What does software craftsmanship mean to me?
I read Pete’s book on software craftsmanship a few years ago and at the time it struck a nerve, it seemed right, though at odds with the way our industry (and many others) seemed to work. We, as an industry, seem to be focused on courses, exams etc. not experience. I see too many graduates who seem to think the time for learning is over now they have a degree and a vast number of supposedly professional developers who have made no effort to keep up with any developments in their craft unless they are forced to, usually in the form of being sent on a course, which they seem to see as a holiday.
Now I suspect this related to something I wrote about recently (http://blogs.blackmarble.co.uk/blogs/rfennell/archive/2008/11/06/the-future-of-paid-conferences-and-other-thoughts.aspx) there seem to be three broad groups in our industry
- People who go to events (free or otherwise) during office hours e.g. day conferences – not self starting learners
- People who will go an event in their own time, but it is a passive learning experience – like a community run conference on a Saturday or a speaker at an evening user group - willing to make an effort but not ready to contribute back to the community yet, probably because they don’t feel ready.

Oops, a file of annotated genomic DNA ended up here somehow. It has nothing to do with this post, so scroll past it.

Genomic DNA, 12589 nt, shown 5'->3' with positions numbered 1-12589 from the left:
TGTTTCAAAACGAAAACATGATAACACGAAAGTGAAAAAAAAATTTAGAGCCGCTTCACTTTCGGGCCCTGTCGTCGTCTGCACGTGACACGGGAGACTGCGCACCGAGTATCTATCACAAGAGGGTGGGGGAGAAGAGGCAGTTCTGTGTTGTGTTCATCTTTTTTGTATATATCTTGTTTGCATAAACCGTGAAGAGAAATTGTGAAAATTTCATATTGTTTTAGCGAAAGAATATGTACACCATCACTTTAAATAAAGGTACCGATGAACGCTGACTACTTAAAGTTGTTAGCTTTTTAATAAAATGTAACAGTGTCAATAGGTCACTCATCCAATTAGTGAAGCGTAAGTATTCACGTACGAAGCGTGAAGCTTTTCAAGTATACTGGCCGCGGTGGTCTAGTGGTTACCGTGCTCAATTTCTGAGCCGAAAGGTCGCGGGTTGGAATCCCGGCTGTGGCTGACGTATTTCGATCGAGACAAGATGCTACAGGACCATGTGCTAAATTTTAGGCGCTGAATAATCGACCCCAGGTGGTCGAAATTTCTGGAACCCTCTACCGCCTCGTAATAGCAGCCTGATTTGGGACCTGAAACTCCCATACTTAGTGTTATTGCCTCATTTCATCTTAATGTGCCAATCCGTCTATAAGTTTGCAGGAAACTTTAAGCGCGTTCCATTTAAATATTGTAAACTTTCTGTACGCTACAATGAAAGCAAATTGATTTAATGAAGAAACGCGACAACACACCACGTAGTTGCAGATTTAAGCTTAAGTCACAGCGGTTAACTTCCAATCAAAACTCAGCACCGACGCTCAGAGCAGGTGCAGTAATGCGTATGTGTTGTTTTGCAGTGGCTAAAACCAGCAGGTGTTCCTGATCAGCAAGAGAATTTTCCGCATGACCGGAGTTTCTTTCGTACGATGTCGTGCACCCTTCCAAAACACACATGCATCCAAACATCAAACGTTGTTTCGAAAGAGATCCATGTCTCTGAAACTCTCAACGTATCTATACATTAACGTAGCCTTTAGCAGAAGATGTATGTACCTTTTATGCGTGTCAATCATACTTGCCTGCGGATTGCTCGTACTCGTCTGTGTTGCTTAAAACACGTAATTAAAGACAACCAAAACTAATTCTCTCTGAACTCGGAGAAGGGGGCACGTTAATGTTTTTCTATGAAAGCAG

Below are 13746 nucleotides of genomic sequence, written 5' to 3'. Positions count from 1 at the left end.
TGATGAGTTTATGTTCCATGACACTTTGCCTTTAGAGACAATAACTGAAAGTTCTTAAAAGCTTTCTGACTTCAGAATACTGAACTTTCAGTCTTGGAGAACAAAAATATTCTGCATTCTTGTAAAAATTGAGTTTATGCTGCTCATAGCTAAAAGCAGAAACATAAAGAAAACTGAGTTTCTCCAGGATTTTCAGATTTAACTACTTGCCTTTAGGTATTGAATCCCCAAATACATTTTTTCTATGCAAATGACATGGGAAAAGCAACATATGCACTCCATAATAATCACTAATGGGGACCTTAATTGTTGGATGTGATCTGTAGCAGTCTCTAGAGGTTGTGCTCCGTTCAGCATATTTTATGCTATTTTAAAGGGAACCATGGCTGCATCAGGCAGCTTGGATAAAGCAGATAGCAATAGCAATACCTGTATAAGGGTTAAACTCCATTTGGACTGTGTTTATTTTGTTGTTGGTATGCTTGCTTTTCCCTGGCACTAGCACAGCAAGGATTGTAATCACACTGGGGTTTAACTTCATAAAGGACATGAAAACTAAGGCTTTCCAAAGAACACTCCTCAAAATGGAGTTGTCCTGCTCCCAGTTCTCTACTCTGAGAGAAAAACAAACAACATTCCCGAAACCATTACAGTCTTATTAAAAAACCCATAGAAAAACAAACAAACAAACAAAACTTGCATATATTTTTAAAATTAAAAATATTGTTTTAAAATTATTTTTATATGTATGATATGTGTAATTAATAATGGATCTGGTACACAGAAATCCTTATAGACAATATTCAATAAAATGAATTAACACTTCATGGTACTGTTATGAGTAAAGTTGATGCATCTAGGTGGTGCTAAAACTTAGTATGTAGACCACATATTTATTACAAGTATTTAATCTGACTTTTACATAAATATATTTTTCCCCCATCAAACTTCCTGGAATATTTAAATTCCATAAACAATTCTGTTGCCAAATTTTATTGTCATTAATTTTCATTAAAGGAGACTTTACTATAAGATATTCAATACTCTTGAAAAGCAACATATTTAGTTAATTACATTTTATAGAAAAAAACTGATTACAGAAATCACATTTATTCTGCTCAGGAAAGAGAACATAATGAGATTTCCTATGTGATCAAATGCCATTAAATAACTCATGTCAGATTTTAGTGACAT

- People who want to discuss what they do either in a user group over a beer or at an Open Spaces format conference
I fear that software craftsmanship will be of most interest to the second two groups, but most needed by the first.
As to where I sit in the software craftsmanship skill range, I opted for journeyman. My career has jumped around a bit between electronics test, IT pro style work, software development and back to software test automation. I think I have a good level of JOT (for those of you old enough to have played Traveller http://en.wikipedia.org/wiki/Traveller_(role-playing_game) you will remember is this Jack Of all Trades) but I have never stayed in any role long enough to be a master, it might even be argued, even by me, that I am little more than an apprentice. However I wonder if many people will reach master status due to the speed things change, I supose it comes down to whether we are considering the mastering of a specific technology or of a concept.
Looking at the list on this site thus far there does seem a lack of willingness for attendees rank themself as master – I think buying into the software craftsmanship and the whole agile continual development ideas will make people realise there is always so much more to learn. So will play down what skills they have.
Anyway I am keen to hear others ideas on this subject, so se you at the conference.